The Platypus of Children’s Environments

Camp is a strange duck.

At home we tell our kids to chew with their mouths closed and to finish all their peas. At school we tell them to keep the talking in the lunch room at a “Level 2” and their backs against the seats on the school bus at all times. But at camp…at camp we teach them the “cup game” wherein an entire table full of nine-year-olds pound their cups in a deafening synchronized glory as fast as is humanly possible. We challenge them to watermelon eating contests and tell them that the record for eating french toast is 26 slices. On the camp bus we urge them to shout out songs like “Bill Grogan’s Goat” and “Jesus Got Heaps of Lambs” and the bus driver is much more likely to scoff at the volume they achieve assuring them that last week’s kids were twice as loud, rather than shush them.

Camp is the Platypus of children’s environments.

I volunteer at my sons’ school once a week and I absolutely love it. I love the crafts and the reading and the encouragement and watching my boys zip through math pages that would make me pause and frown. But I’m so glad that there is also camp.

Yes indeed, there is a golden place nestled up in the mountains where if your children don’t put their napkin on their lap someone is going to sing at them and make them run around the cabin right in the middle of lunch. And if they don’t capitulate and bow to napkin propriety…they will be running the whole meal. There is a place where they must sing for their mail if it is in a colored envelope and they must dance if they get a package. Where if they want to fill someones sleeping bag with packing peanuts or completely switch every item in the Squirrel cabin with every single item in the Chipmunk cabin, all they have to do is gain permission from Scruffy or Choco and get the prank onto a lengthy list of pranks for the week.

And there is a place where God is so incredibly real. Where a child has their very own quiet time for the first time ever, sitting in the sunshine on the rough wooden boards of the lodge porch. Where they ask their counselor to pray for their cat and their parakeet and their great aunt Matilda and their broken family and their shattered heart. Where they sing weird songs and loud songs and praise songs that make them cry. Where they look outside and see God, not just because of the gorgeous trees and sky and mountains, but also because of the camp counselor who walked them down the path to the bathroom at 2:00am because it was too dark and let them sleep with the counselor’s own flashlight clutched tight in their little hand.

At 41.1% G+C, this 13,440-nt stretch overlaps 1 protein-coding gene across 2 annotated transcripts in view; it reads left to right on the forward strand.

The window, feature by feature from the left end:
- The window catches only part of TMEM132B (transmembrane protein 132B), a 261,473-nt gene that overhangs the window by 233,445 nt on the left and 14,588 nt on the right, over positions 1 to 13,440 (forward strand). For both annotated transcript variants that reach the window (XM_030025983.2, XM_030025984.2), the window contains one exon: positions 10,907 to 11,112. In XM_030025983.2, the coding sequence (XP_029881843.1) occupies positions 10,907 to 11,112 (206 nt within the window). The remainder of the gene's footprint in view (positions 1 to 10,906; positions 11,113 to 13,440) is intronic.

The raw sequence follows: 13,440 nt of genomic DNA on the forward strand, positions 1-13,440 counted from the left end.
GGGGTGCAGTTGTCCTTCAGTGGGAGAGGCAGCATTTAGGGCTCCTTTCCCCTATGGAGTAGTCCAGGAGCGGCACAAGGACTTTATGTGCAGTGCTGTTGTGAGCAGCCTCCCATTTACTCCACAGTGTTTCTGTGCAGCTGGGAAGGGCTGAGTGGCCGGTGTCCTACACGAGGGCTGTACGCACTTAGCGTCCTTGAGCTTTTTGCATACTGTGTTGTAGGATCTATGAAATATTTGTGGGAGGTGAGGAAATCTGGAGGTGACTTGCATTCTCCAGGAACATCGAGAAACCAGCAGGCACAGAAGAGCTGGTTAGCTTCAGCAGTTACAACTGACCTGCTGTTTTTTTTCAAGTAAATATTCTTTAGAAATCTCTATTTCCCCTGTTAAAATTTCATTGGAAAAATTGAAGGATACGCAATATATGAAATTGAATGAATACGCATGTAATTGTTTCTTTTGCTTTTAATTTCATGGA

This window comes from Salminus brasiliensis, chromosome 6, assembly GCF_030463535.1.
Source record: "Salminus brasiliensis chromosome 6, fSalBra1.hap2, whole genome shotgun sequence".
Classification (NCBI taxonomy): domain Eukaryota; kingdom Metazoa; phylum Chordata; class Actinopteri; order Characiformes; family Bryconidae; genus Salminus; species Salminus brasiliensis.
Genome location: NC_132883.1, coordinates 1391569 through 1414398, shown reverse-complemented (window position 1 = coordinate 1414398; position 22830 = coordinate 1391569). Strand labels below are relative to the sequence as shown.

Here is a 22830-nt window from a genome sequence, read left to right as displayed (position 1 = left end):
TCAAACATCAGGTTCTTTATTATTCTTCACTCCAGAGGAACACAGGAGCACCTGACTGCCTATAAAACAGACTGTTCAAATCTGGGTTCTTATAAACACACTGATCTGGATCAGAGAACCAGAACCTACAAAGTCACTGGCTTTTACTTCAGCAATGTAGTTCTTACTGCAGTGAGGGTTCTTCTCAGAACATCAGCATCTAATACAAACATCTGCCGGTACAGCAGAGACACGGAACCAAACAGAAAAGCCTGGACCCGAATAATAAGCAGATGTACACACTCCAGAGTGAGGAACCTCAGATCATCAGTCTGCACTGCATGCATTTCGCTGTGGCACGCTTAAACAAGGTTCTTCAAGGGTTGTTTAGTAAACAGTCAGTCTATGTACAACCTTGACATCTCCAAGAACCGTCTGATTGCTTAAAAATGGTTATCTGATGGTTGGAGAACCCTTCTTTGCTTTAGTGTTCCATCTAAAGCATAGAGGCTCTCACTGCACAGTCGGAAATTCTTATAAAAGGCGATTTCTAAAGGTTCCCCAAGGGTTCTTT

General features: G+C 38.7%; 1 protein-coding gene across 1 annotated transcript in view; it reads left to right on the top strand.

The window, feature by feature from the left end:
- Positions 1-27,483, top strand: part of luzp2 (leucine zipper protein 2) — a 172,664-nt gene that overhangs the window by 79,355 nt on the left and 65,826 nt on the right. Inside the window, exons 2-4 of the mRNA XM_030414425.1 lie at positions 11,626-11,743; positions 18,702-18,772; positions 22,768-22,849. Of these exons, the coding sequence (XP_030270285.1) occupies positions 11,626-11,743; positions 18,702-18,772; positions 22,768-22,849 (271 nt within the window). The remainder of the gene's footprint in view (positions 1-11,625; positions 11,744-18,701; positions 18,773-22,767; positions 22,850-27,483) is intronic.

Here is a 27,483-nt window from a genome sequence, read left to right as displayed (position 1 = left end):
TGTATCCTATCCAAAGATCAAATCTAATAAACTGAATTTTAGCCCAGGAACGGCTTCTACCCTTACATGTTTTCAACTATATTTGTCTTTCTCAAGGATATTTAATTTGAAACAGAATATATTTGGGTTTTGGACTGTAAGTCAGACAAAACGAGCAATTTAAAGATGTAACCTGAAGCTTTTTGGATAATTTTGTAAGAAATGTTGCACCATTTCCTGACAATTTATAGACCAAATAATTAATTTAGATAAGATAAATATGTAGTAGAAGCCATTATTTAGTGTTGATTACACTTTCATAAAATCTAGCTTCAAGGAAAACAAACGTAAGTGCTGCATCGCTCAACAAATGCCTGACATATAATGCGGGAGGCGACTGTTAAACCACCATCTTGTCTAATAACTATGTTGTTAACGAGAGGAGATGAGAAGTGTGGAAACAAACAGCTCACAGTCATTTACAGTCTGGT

Camp is a strange duck, a wild and rambunctious place that is a little bit hard to explain to those who do not know it, but a lovely creature all the same.

Boo Boo

How it all Began

My grandpa Del moved to Wenatchee from Canada via horse drawn wagon. My grandma Autumn was the daughter of a fast shooting deputy and a southern beauty. And they had a dream…they just didn’t know what it was.

They raised their family and reached retirement and the world was wide open with possibilities. But Autumn was burdened with the idea that they were supposed to do something specific with the property they owned up on Blewitt Pass, something for God. So she talked to her youngest son (my Dad) who was a Bible collage student at the time, and they began to pray.

For three days they quietly stood before the Lord, seeking answers and a face for this invisible dream. On the third day Del strolled up to Autumn and said: “You know what I’d really like to do with that property?” He did not know of her prayers on that very subject, and so she held her breath and wondered what he would say.

“I think we should start a Christian Youth Camp.” And thus Camas Meadows Bible Camp was born.

The first camp was in the winter of 1973. They only had the small lodge which housed about 20-25 people and no electricity, plumbing, or running water. The campers prayed and sang and learned about their Lord by the light of kerosene lanterns. They had to use chilly winter outhouses and Del hauled in water from a nearby spring in big metal milk cans. But it was a beginning, and since the whole crazy thing was the Lord’s idea anyway they figured that He would shuffle out the details.

Now our capacity is 85 campers, we have two lodges and three extra cabins, and when you turn on the faucet actual water in both hot and cold temperatures comes out. Forty years after that first camp, God is still amazing us with His beautiful ridiculous ways.

My grandparents didn’t get much of a retirement, but they obeyed. I only hope that upon looking back at my legacy, I will have been as faithful.

 

Boo Boo